Electric cars and electronic trees at LA Auto Show
AFP - 2 hours 54 minutes ago
LOS ANGELES (AFP) - - From electric cars to electronic trees on dashboards that sprout leaves when you drive in a more economical way, nothing is off limits for auto manufacturers seeking to show their green credentials.
Although this week's Los Angeles Auto Show has taken place against the gloomy backdrop of an industry in crisis, the event has nevertheless allowed some manufacturers to proudly display their latest eco-friendly models.
One of the highlights of the show has been the new electric Mini, owned by German giant BMW, which made its world premiere on Wednesday.
The latest incarnation of the iconic compact car, which originated in Britain in the 1950s, runs on a rechargeable electric battery and boasts zero emissions.
The groundbreaking car is capable of running 240 kilometers (150 miles) on a single charge and is to be made available by lease to 500 lucky test clients in Los Angeles and New York later this year before full production begins.
How successful the car is remains to be seen.
With leases weighing in at a hefty 850 dollars a month, the Mini is likely to be beyond the reach of most consumers, and the size of the vehicle's battery means the car can only carry two people rather than the traditional fur.
Elsewhere, South Korean car giants Hyundai proudly unveiled its fuel efficient "Blue Drive" hybrid technology.
The system uses next generation "lithium polymer" batteries, which will allow the car maker to offer a fleet of vehicles by 2015 all capable of 35 miles to the gallon (6.7 liters per 100 kilometers).
"Hyundai aims to be the most fuel-efficient automaker on the planet," said John Krafcik, vice president, Product Development and Strategic Planning, Hyundai Motor America.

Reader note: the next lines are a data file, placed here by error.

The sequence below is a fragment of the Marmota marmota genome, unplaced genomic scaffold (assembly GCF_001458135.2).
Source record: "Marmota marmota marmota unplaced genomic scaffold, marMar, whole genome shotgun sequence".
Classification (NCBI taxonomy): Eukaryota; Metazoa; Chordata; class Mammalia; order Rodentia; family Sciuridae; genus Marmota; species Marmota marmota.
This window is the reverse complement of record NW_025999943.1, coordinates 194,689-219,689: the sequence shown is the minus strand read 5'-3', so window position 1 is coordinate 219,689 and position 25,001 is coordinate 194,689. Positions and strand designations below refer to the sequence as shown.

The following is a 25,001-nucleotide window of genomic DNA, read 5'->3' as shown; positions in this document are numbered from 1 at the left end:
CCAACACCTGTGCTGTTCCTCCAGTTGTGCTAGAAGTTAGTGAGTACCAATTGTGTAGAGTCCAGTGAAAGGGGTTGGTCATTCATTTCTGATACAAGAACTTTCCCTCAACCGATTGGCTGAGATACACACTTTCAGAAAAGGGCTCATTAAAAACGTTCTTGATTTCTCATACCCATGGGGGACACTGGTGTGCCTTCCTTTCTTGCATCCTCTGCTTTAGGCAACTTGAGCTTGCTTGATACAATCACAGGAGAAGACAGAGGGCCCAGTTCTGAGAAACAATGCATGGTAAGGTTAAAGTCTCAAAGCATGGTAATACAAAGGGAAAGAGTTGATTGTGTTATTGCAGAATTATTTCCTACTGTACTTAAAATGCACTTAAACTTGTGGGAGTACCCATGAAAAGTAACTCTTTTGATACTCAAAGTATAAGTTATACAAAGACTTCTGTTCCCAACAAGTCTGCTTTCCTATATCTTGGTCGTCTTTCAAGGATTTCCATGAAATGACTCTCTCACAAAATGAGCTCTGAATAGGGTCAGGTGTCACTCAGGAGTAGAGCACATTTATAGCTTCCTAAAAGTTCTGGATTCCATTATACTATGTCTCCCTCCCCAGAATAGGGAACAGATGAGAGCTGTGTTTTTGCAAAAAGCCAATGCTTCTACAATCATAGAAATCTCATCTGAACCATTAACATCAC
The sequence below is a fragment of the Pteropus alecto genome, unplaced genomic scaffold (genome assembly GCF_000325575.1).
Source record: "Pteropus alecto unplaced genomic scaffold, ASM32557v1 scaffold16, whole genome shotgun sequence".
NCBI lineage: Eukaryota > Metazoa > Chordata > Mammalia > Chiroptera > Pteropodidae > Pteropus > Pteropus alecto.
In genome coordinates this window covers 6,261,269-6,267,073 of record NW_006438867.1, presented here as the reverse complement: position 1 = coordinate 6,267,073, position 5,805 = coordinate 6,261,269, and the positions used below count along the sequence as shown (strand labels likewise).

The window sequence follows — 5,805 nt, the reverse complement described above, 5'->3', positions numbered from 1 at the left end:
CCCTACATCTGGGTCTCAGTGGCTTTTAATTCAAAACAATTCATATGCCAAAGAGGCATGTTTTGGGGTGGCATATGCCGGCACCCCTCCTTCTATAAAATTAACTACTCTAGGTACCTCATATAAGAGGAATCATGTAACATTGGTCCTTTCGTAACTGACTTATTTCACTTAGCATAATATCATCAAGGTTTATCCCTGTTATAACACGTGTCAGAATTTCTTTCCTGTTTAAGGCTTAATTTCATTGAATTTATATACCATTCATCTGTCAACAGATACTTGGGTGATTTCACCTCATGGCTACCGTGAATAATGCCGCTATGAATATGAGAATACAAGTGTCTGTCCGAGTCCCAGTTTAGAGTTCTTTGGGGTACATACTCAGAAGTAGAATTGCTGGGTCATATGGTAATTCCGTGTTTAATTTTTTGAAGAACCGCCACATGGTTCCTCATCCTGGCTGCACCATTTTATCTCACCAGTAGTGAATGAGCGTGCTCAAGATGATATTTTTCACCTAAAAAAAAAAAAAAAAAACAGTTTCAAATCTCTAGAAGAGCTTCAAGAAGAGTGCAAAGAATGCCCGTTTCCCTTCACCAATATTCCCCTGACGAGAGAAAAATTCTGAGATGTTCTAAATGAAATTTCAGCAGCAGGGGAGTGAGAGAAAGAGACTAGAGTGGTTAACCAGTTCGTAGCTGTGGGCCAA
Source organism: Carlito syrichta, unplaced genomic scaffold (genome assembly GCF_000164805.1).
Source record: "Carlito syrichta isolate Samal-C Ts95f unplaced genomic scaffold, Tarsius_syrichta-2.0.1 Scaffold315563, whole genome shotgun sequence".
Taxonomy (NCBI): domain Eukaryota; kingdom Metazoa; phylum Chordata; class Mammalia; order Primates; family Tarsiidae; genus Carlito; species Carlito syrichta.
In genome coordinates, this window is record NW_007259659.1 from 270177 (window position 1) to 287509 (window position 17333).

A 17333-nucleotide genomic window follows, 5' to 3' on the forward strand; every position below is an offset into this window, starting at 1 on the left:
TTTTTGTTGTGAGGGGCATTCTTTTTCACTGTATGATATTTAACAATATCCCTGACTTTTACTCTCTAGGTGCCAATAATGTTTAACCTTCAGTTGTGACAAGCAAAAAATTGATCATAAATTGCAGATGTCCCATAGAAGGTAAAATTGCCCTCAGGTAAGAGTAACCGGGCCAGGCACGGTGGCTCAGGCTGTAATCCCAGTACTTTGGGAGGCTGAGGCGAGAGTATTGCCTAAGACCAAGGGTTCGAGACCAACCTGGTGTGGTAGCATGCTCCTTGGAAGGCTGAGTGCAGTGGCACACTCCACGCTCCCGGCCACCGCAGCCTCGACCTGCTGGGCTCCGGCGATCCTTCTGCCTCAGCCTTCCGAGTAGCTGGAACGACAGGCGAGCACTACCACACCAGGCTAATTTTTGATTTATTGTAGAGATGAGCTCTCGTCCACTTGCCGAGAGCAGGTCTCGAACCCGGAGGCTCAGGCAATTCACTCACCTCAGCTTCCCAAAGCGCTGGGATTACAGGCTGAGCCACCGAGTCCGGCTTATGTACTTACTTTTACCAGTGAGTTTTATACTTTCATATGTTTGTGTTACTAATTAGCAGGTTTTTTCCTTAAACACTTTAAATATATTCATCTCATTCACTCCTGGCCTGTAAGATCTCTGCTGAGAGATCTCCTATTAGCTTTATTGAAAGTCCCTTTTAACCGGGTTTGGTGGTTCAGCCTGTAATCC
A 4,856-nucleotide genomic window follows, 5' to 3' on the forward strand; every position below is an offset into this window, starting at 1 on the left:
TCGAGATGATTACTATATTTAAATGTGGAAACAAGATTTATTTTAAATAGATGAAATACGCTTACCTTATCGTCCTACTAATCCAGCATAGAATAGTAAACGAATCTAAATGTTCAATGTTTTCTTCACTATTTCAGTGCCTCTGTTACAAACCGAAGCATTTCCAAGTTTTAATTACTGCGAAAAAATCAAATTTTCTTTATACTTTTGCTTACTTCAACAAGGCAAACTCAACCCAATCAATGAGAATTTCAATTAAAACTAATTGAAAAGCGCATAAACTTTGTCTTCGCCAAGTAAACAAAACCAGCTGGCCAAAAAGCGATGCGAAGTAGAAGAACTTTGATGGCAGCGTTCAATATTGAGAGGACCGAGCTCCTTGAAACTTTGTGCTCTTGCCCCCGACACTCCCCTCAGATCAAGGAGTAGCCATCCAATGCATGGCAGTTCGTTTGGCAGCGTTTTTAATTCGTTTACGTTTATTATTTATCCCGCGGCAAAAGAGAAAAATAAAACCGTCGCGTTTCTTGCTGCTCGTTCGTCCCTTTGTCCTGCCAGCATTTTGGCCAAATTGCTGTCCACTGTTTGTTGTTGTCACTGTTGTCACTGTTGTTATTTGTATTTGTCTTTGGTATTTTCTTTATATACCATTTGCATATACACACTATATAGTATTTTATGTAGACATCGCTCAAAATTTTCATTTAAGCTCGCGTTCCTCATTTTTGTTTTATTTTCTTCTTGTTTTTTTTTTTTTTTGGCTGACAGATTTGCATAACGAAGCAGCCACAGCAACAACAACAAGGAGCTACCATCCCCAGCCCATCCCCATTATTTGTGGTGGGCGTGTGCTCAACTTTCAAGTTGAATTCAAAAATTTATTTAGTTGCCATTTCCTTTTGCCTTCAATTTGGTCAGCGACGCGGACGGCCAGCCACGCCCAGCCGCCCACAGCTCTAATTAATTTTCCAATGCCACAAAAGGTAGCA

In addition, Hyundai is also hoping to attract buyers of its luxury Genesis Sedan by linking sales to helping the Amazon rain forest.
Hyundai hopes the Genesis Forest Project will offset about 93,000 metric tons of carbon dioxide emissions by conservation and reforestation of tropical forest in Brazil.
"We realize this is a small step toward making a positive impact on climate change," said Justin Osborne, national manager, Brand Strategy, Hyundai Motor America. "As we strive to improve, we are making a humble contribution to make the planet we all share a better place."
US automaker Ford meanwhile isn't quite going to Hyundai's lengths to plant new trees. But buyers of the company's new hybrid, the Fusion, will see green shoots sprouting inside the car, which goes on sale in early 2009.
A small screen next to the dashboard speedometer shows a tree trunk which magically grows branches and leaves when drivers are piloting the car at a fuel-efficient and steady pace. Put your pedal to the metal however, and the leaves disappear.
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A GM Chevrolet Volt electric car is shown during the Los Angeles Auto Show on November 20, 2008 in Los Angeles, California. From electric cars to electronic trees on dashboards that sprout leaves when you drive in a more economical way, nothing is off limits for auto manufacturers seeking to show their green credentials.
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